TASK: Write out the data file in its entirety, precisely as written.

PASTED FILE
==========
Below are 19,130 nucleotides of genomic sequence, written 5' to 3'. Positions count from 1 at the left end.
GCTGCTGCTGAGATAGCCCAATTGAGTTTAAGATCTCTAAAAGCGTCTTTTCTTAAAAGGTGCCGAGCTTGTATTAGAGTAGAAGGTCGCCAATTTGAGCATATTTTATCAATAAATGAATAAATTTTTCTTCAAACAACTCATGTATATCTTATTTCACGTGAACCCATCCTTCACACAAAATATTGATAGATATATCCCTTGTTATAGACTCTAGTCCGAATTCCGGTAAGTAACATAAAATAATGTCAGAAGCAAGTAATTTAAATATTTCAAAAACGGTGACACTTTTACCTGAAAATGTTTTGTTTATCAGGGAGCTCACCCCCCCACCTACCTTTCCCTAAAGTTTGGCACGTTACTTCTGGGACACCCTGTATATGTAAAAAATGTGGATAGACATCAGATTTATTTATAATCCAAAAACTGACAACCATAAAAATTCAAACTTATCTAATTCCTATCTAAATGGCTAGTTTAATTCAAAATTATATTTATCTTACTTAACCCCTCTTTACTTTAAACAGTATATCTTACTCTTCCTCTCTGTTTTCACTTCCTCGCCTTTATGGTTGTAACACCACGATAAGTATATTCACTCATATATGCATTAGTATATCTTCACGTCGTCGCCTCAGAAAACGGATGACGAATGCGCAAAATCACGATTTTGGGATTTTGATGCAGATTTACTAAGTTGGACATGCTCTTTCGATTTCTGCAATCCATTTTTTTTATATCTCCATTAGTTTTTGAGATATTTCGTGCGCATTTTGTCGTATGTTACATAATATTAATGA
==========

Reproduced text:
Below are 19,130 nucleotides of genomic sequence, written 5' to 3'. Positions count from 1 at the left end.
GCTGCTGCTGAGATAGCCCAATTGAGTTTAAGATCTCTAAAAGCGTCTTTTCTTAAAAGGTGCCGAGCTTGTATTAGAGTAGAAGGTCGCCAATTTGAGCATATTTTATCAATAAATGAATAAATTTTTCTTCAAACAACTCATGTATATCTTATTTCACGTGAACCCATCCTTCACACAAAATATTGATAGATATATCCCTTGTTATAGACTCTAGTCCGAATTCCGGTAAGTAACATAAAATAATGTCAGAAGCAAGTAATTTAAATATTTCAAAAACGGTGACACTTTTACCTGAAAATGTTTTGTTTATCAGGGAGCTCACCCCCCCACCTACCTTTCCCTAAAGTTTGGCACGTTACTTCTGGGACACCCTGTATATGTAAAAAATGTGGATAGACATCAGATTTATTTATAATCCAAAAACTGACAACCATAAAAATTCAAACTTATCTAATTCCTATCTAAATGGCTAGTTTAATTCAAAATTATATTTATCTTACTTAACCCCTCTTTACTTTAAACAGTATATCTTACTCTTCCTCTCTGTTTTCACTTCCTCGCCTTTATGGTTGTAACACCACGATAAGTATATTCACTCATATATGCATTAGTATATCTTCACGTCGTCGCCTCAGAAAACGGATGACGAATGCGCAAAATCACGATTTTGGGATTTTGATGCAGATTTACTAAGTTGGACATGCTCTTTCGATTTCTGCAATCCATTTTTTTTATATCTCCATTAGTTTTTGAGATATTTCGTGCGCATTTTGTCGTATGTTACATAATATTAATGA